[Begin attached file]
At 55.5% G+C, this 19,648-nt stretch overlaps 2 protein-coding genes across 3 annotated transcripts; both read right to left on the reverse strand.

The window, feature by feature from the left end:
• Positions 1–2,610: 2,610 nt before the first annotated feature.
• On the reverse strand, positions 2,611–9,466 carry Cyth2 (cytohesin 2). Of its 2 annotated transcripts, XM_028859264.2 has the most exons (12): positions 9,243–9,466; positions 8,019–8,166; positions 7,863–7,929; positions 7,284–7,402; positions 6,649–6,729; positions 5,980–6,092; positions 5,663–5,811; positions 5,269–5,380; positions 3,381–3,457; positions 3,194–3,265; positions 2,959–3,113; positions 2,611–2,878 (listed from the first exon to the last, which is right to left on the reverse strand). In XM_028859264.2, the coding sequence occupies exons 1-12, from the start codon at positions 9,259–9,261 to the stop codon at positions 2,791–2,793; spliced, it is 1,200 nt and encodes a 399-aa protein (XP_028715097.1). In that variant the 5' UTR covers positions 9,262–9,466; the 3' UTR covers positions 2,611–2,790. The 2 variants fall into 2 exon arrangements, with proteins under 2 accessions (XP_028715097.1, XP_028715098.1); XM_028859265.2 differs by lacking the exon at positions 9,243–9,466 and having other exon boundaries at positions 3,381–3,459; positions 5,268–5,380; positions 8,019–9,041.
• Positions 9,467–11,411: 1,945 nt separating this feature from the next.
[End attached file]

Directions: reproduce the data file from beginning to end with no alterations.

At 55.5% G+C, this 19,648-nt stretch overlaps 2 protein-coding genes across 3 annotated transcripts; both read right to left on the reverse strand.

The window, feature by feature from the left end:
• Positions 1–2,610: 2,610 nt before the first annotated feature.
• On the reverse strand, positions 2,611–9,466 carry Cyth2 (cytohesin 2). Of its 2 annotated transcripts, XM_028859264.2 has the most exons (12): positions 9,243–9,466; positions 8,019–8,166; positions 7,863–7,929; positions 7,284–7,402; positions 6,649–6,729; positions 5,980–6,092; positions 5,663–5,811; positions 5,269–5,380; positions 3,381–3,457; positions 3,194–3,265; positions 2,959–3,113; positions 2,611–2,878 (listed from the first exon to the last, which is right to left on the reverse strand). In XM_028859264.2, the coding sequence occupies exons 1-12, from the start codon at positions 9,259–9,261 to the stop codon at positions 2,791–2,793; spliced, it is 1,200 nt and encodes a 399-aa protein (XP_028715097.1). In that variant the 5' UTR covers positions 9,262–9,466; the 3' UTR covers positions 2,611–2,790. The 2 variants fall into 2 exon arrangements, with proteins under 2 accessions (XP_028715097.1, XP_028715098.1); XM_028859265.2 differs by lacking the exon at positions 9,243–9,466 and having other exon boundaries at positions 3,381–3,459; positions 5,268–5,380; positions 8,019–9,041.
• Positions 9,467–11,411: 1,945 nt separating this feature from the next.